Posted inArts & Culture

7 Pounds of Mud

7 Pounds of Mud, Curious Theatre Branch, at the Athenaeum Theatre. This production of a surreal Beau O’Reilly script scuttles around the borders of pathos and parody as it distorts and romanticizes the path that brought its heroes to live on the street as heroin addicts. Mud (played by the earnest and agile Michele Gregory) […]

Posted inColumns & Opinion

Savage Love

Hey, Faggot: I have a question concerning a certain sexual proclivity of mine. I am a healthy, hot professional babe in my 20s. The thing is, I love when a guy talks dirty in bed; when he uses nasty language and is slightly physically abusive. I’ve really only dated one man who was into it, […]

Posted inArts & Culture


Swathed in layers and layers of show-biz glitz–overmiked singers and band, tons of Vegas-style lighting, dull pretend-Irish music amplified to jet-level decibels, and silly (often unintelligible) song lyrics and voice-over narration–is some genuine talent. True, the show’s female lead, Jean Butler, looks a lot like Barbie, but she can dance. So can the other people […]

Posted inArts & Culture

Calendar Photo Caption

This picture, taken by Kathy Richland at Rogers Park’s Sunset Health Club and Spa during a “ladies day” in 1977, is one of the many gorgeous photographs on display in “Our Town: 25 Years of City Life as Seen in the Pages of the Chicago Reader.” The exhibit, closing this weekend, also includes text and […]

Posted inArts & Culture

Roots/Jeru the Damaja

With hip-hop entering its third decade it’s amazing how many artists continue to downplay live performance. While the studio wizardry of producers like A Tribe Called Quest’s Q-Tip and GangStarr’s DJ Premier admittedly doesn’t translate very well, there are plenty of meat-and-potatoes hip-hop crews that could produce live but don’t. Considering how important freestyling–improvised rapping–is […]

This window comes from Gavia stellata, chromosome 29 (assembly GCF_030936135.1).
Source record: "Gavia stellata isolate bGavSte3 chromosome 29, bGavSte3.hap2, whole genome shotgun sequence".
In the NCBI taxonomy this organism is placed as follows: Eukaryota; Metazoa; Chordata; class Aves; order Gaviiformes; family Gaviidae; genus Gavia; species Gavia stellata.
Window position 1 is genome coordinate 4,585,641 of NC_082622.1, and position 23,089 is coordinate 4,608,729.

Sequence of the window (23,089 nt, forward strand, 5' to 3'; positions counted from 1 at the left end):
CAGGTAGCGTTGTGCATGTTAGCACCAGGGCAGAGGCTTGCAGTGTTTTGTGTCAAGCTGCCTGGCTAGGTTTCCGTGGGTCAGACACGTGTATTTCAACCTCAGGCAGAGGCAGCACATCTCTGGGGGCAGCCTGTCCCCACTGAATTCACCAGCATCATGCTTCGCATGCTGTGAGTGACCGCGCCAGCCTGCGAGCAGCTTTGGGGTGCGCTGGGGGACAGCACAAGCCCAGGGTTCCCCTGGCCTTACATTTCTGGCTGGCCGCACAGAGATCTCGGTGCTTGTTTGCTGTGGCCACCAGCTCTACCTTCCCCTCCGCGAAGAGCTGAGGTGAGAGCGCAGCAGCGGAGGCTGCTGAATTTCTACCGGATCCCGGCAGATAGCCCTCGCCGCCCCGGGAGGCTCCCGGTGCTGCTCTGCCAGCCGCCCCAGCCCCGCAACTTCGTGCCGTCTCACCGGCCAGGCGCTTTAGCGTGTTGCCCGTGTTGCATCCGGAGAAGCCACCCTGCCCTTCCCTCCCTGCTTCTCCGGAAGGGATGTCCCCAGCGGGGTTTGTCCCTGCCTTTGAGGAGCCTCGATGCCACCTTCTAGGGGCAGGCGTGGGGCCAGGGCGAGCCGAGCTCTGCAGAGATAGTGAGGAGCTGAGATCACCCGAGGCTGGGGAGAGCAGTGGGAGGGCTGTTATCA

Posted inMusic

Instant Karma

Rodd Keith I Died Today: The Music of Rodd Keith (Tzadik) It was 1966 and I was just a little kid in Lansing, Michigan, with two years of accordion lessons under my belt and no understanding of the liberating power of rock ‘n’ roll or the horrors of war. One of my favorite songs on […]

Posted inArts & Culture

Vijay Iyer

Pianist Vijay Iyer, the son of immigrants from southern India, takes his heritage quite seriously; that he has managed to honor it while creating vital and thought-provoking jazz suggests that we should take him seriously in turn. In his liner notes for his debut album, Memorophilia (Asian Improv Records), Iyer stresses two themes: his affinity, […]

Posted inArts & Culture

Bright Sheng’s China Dreams

Bright Sheng is a descendant of Bartok, Copland, and Prokofiev–a 20th-century national composer who deftly incorporates folk materials into emotionally expressive, technically brilliant works molded by the mainstream. Like those composers, he pays attention to–and is unfettered by–the avant-garde orthodoxies of the moment, but he’s not a conservative nostalgic for the harmonic world of the […]

Posted inNews & Politics

Sports Section

Was it just us, or did baseball seem to be on the cusp of something–something grand but at the same time ominous– all through the postseason? Everything from the Roberto Alomar affair to the World Series to our local concern over the White Sox and their game of managerial musical chairs seemed refracted through the […]

Posted inMusic

Sun Ra Arkestra

When Sun Ra died three years ago many feared that his Arkestra, one of the longest-running, most entertaining and adventurous jazz bands in history, would also be relegated to memory. The deaths of vital members June Tyson and John Gilmore made the picture even bleaker. Considering, however, the way the Arkestra operated in its last […]

Posted inArts & Culture

Wild World

John Spear at Illinois Art Gallery, through November 8 at Ten in One Gallery, through November 23 John Spear’s two paintings titled Adrift, with their lone figures on rafts in a stormy sea, certainly recall Homer’s The Gulf Stream, while the sea’s froth echoes Delacroix, and the streaked sky Gericault. And Spear acknowledges these influences. […]